But six weeks into the season, things look a little different for the Raiders at the receiver position than they expected. 

Brown went AWOL and got released prior to the start of the season. Williams was shuffled from the No. 2 receiver to the No. 1 and has been battling a foot ailment for the past three weeks. Nelson fought injuries before being cut and Renfrow has faced some normal rookie growing pains. 

Head coach Jon Gruden has brought in Trevor Davis and Zay Jones by way of in-season trade, leaving Carr to develop new chemistry on the fly after a summer spent throwing passes to Brown, Williams, Nelson and Ryan Grant, who also has since been cut loose. 

The revolving door at wide receiver is something Carr has gotten used to early in his career, and something he's trying to make the most of once again. 

"I don't even know what that means," Carr said while laughing after being asked what it would be like to have continuity at wideout. "Yeah, I don't even know what to say to that. You got me. That was a pretty funny one. I think the most stability I've had is when we had [Seth Roberts], [Amari Cooper] and [Michael Crabtree] for, what was it, two years? And that was pretty fun. But it is what it is, man. At the end of the day, no one cares in this league. You have to go out and perform and win football games. That's No. 1. 

"To be honest with you, it's kind of exciting," Carr continued. "I love the challenge. I wish it wasn't the case, but I do like the challenge. Because no one expected us in Indy or against Chicago to be able to throw the ball or do anything and we were able to go out there and play some good football. It is a fun challenge. I think we all do wish there was stability and we had our guys for the next 10 years, and hopefully, we do have them right now. Hopefully, these guys are it. I know they hope so. I know I hope so. 

"It's been a roller coaster of guys that we've had here and then not here and then back here again, so I just go with the flow. I'm just here to control what I can control and do my job."

The Raiders acquired Jones in a trade with the BIlls prior to the bye week, hoping to give Carr a vertical weapon they've been looking for since Brown was jettisoned. While it will take time to get the East Carolina product up to speed, Carr has been impressed with what he's seen so far. 

"Zay is a really good football player," Carr said. "When we traded from him, Lee Smith FaceTimed me and said, 'I can't believe it, man. You are absolutely going to love this guy.' I don't know what happened in Buffalo, to be honest with you, I wasn't paying much attention to other teams and their situations in house. What I do know is that when he showed up I was like, 'Dang! Who's this guy?'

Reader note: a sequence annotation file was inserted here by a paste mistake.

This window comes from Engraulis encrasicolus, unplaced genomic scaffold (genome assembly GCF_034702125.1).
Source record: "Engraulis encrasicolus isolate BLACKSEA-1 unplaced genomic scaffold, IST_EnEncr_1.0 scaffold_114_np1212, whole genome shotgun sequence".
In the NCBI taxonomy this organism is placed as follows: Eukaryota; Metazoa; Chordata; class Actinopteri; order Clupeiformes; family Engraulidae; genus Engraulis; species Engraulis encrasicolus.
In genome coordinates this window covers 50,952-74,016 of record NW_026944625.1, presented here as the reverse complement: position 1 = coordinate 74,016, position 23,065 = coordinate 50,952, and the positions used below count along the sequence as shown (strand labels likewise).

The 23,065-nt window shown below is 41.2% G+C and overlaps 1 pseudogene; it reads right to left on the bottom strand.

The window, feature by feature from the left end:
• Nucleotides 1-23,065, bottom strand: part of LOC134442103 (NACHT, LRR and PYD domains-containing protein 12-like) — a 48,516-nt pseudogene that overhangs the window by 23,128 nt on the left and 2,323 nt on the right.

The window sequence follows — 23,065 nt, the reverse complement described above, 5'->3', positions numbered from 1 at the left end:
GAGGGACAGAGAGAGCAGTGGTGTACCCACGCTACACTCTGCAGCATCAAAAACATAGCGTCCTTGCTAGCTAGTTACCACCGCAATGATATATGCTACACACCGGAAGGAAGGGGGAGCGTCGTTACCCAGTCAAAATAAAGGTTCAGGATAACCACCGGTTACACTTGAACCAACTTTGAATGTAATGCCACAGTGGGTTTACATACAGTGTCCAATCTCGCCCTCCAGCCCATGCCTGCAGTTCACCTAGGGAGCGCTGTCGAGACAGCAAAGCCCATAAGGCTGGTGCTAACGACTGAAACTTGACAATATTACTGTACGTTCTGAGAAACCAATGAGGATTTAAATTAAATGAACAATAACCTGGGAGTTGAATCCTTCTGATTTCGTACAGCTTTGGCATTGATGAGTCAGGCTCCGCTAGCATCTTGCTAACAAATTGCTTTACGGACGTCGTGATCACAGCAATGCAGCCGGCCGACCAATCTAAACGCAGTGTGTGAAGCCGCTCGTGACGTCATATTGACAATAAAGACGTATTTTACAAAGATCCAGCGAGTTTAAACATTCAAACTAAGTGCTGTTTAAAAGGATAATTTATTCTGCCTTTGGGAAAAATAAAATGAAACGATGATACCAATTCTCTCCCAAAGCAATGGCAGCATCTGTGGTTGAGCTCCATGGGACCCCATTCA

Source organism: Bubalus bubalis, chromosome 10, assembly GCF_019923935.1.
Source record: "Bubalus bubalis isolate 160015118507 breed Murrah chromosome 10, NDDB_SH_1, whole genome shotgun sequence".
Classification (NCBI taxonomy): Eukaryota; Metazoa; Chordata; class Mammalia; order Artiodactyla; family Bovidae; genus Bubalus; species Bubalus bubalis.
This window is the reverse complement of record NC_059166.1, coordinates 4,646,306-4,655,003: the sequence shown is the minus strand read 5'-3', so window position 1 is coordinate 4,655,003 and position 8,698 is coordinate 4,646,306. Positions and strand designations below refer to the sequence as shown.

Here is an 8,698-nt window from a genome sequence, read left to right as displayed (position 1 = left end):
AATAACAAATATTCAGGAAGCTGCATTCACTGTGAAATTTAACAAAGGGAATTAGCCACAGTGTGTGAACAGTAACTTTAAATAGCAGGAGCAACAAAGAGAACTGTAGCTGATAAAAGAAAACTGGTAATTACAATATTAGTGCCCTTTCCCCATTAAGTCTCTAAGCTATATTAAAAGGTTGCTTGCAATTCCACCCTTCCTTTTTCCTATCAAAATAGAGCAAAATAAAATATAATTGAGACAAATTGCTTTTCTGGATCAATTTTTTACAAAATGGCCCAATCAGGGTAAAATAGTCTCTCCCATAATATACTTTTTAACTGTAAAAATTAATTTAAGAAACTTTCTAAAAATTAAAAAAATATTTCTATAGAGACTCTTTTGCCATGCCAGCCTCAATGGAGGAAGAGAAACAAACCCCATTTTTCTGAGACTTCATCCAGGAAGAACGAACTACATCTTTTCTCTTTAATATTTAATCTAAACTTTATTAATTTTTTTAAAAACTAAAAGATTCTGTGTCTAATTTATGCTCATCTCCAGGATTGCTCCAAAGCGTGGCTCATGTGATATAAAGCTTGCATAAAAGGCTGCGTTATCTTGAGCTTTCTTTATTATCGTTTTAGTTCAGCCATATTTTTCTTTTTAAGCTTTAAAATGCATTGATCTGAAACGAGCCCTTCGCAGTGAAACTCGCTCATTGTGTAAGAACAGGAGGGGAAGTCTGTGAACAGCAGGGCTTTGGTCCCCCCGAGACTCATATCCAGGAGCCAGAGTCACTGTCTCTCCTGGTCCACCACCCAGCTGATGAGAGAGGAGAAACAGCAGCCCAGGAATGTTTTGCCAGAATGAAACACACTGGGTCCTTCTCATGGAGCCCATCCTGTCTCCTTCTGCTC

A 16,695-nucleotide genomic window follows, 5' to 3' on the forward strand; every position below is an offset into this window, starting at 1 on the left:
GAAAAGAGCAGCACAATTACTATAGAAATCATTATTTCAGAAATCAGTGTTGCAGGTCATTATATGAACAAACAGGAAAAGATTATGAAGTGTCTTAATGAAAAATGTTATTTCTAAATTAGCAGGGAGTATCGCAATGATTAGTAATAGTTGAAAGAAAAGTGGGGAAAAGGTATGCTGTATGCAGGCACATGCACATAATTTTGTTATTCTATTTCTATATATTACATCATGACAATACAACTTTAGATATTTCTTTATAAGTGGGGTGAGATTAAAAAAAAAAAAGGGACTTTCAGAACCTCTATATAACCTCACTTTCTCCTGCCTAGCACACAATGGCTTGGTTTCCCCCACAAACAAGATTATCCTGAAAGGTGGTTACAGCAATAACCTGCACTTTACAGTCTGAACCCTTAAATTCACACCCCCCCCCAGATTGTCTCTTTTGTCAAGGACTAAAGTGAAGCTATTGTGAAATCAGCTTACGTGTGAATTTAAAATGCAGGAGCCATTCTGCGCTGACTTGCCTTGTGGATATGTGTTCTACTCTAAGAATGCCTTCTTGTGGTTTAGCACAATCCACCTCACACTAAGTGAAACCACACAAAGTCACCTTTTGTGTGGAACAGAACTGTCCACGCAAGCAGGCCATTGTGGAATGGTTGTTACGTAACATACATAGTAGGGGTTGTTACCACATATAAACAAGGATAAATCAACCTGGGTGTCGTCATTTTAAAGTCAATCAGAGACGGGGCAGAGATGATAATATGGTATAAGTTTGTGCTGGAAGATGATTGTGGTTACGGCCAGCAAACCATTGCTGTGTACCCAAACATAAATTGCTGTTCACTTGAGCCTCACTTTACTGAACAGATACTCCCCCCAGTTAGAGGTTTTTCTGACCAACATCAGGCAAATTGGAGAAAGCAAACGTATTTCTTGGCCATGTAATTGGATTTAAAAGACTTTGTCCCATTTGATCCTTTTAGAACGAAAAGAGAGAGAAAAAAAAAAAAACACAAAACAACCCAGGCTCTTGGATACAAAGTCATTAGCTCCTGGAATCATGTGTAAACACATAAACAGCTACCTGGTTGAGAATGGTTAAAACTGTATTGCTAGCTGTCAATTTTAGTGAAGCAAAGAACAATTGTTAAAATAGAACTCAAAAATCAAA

"All I know is that he's one of the most polite, humble, hard-working guys I've been around," Carr continued. "It means something to him and I'm glad we got him. And for what we gave up for him, you wouldn't think that's what he's worth. So I'm excited about the deal and I'm glad we have him." 

Jones got a crash course in the offense during the bye week and the Raiders hope he can be of some help Sunday when they travel to Green Bay to face the Packers. Carr knows the desired quarterback-wide receiver chemistry won't happen overnight, though. 

"There's timing with quarterbacks and receivers that you have to have," Carr said. "He's a good enough football player to where we can plug him and he can be productive. That second nature type stuff and second instinct kind of things, that will take a little bit of time, right? Those are just the cards we're dealt right now. But he's the type of guy and he's a super-smart football player where he can come in and play and help us. Which is very exciting."

[RELATED: Raiders preparing for tough task of stopping 'magician' Rodgers]

Despite the overall lack of weapons this season, Carr was played well for the most part. He's thrown for 1,117 yards, six touchdowns and just three interceptions while completing 73.3 percent of his passes. He's also played a key role in directing the Raiders' efficient running attack that helped Oakland secure back-to-back wins over the Colts and Bears before the bye week. 

One day the Raiders' revolving door of receivers will cease. Until then, it's up to Carr to make it work. That's just life in the NFL.